18xx with Ambie is Ambie's video series about 18xx board games featured on The Dice Tower's YouTube channel.
In this video, Ambie talks about what a train rush is.
Hi! I’m Ambie, and this is my video series about 18xx games. If you’re not sure what 18xx games are, check out my 18xx intro video. In this video, I’m going to talk about the train rush.
I mentioned the train rush a little bit in one of my earlier videos, but I’ll go over it some more here. I’ll be using 1830 as an example, but the concepts apply to a lot of different 18xx games.
The trains are usually what determine the pacing and arc of the game in 18xx games. There are different types of trains, usually getting better and more expensive as the game goes on, indicating the more modern technology that has come out. As new trains are bought, the phases of the game change. For example, in 1830 when the first 3 trains are bought, it goes into the next phase and you can upgrade track to the green tiles instead of just laying the yellow tiles, and the corporations can buy private companies.
Sometimes phase changes are good to trigger, since you can be the first one to take advantage of the new things that the phase allows, and you also get the first of the new shiny trains. Also, if someone else is doing well in the current phase, you’ll want to change the phase to try to get ahead of that leader! Because phase changes are determined entirely by the purchasing of trains, this mechanism is like a clock that’s determined by what players do. If players decide not to buy that many trains, it can take a lot of rounds to get to a new phase, but if players all buy multiple trains at once, then that phase change can happen in just one round.
Another thing that sometimes happens when new trains are bought is that old trains become obsolete. In the games, this is represented by removing all of that type of train from the game. For example, when a 4 train is bought in 1830, all 2 trains are removed from the game. Usually, at some point in the game all of the new trains will be permanent. In 1830, the 5 trains are the first permanent train, and it can be really good to get a 5 train, since it will never become obsolete and it is cheaper than the future permanent trains.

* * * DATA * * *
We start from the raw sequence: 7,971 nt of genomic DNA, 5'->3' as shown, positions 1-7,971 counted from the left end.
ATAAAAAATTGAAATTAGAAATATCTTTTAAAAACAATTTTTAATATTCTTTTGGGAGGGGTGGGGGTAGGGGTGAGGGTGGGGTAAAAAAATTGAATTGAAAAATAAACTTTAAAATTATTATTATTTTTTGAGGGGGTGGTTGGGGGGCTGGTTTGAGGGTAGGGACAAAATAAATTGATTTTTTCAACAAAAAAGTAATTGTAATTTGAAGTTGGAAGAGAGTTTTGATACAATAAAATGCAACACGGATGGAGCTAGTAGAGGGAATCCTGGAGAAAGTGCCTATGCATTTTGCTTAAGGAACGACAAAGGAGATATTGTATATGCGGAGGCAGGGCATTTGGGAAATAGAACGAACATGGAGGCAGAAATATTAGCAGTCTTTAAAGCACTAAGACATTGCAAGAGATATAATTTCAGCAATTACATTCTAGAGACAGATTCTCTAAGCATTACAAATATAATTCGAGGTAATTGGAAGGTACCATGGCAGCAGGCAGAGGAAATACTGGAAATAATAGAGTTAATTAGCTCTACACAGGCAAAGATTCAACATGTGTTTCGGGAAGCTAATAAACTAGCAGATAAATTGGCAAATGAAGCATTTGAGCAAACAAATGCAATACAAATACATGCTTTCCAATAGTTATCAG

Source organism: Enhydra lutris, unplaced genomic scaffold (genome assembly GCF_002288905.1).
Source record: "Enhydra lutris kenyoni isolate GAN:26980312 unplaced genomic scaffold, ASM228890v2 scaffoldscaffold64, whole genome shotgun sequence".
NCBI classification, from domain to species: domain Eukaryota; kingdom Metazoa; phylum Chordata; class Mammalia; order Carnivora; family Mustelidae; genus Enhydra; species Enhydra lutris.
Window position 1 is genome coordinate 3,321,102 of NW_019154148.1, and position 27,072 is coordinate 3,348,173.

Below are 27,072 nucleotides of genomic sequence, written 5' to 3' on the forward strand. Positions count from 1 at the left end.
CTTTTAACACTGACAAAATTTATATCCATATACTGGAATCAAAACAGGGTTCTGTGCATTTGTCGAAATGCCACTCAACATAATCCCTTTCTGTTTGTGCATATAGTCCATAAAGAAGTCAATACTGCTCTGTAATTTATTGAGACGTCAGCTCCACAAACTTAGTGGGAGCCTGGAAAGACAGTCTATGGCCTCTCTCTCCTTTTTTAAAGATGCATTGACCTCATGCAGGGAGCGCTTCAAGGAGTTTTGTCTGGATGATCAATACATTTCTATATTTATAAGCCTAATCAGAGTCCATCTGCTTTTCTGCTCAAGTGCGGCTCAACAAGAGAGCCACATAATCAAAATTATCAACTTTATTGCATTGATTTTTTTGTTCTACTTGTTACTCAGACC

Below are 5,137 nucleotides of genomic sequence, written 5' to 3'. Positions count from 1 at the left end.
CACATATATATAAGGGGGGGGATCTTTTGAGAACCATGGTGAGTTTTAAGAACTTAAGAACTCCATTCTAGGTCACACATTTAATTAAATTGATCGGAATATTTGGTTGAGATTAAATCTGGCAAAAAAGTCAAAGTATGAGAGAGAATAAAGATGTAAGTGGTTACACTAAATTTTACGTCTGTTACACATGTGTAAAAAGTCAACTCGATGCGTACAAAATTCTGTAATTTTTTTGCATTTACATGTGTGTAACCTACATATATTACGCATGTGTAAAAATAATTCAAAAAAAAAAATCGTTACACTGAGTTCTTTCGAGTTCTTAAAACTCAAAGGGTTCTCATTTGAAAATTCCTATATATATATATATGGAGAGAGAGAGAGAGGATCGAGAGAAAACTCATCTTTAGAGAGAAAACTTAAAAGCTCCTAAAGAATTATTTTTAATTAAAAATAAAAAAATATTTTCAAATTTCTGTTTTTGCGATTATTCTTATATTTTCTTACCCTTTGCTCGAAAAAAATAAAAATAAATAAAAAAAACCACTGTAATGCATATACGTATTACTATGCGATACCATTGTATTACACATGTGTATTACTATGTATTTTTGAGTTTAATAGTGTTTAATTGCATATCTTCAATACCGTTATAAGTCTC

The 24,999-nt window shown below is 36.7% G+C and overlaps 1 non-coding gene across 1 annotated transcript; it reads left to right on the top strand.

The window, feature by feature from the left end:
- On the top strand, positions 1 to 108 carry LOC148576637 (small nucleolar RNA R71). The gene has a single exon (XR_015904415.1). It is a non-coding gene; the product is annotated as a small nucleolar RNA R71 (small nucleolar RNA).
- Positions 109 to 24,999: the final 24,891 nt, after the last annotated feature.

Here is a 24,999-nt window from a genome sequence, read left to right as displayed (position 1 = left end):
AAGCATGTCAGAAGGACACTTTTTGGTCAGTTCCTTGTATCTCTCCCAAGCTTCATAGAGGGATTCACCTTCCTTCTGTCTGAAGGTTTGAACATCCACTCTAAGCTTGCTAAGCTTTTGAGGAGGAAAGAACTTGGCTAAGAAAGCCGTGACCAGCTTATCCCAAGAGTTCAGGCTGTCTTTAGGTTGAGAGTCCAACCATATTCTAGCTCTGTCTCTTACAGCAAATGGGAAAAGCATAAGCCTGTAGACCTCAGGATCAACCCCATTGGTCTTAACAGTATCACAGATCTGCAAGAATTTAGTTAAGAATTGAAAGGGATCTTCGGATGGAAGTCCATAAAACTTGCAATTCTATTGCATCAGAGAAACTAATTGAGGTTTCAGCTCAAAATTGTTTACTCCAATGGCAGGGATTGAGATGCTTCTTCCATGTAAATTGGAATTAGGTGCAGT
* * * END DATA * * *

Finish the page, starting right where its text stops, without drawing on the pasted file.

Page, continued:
Sometimes in a game when the new trains are bought and the old trains become obsolete, the corporations that had those old trains no longer have a train. So then they need to buy a new train, and it’s like a chain reaction of train buying with a bunch of trains going obsolete. This is called a train rush and can be a really exciting thing in 18xx games. Being able to time it correctly so that you come out ahead from the train rush can be really important, and it can also be devastating to players when they don’t expect the train rush to go so quickly. In 1830, if you’re able to maneuver your corporations to get the first permanent trains, you’ll be in a really good position for the game while everyone else is scrambling to get enough money to purchase the more expensive trains. This is personally one of my favorite things about 18xx games, since I really enjoy the timing of trying to make it out alive when there’s a quick train rush.
Thanks for watching 18xx With Ambie! You can email me at firstname.lastname@example.org with any questions, comments, or suggestions for future videos!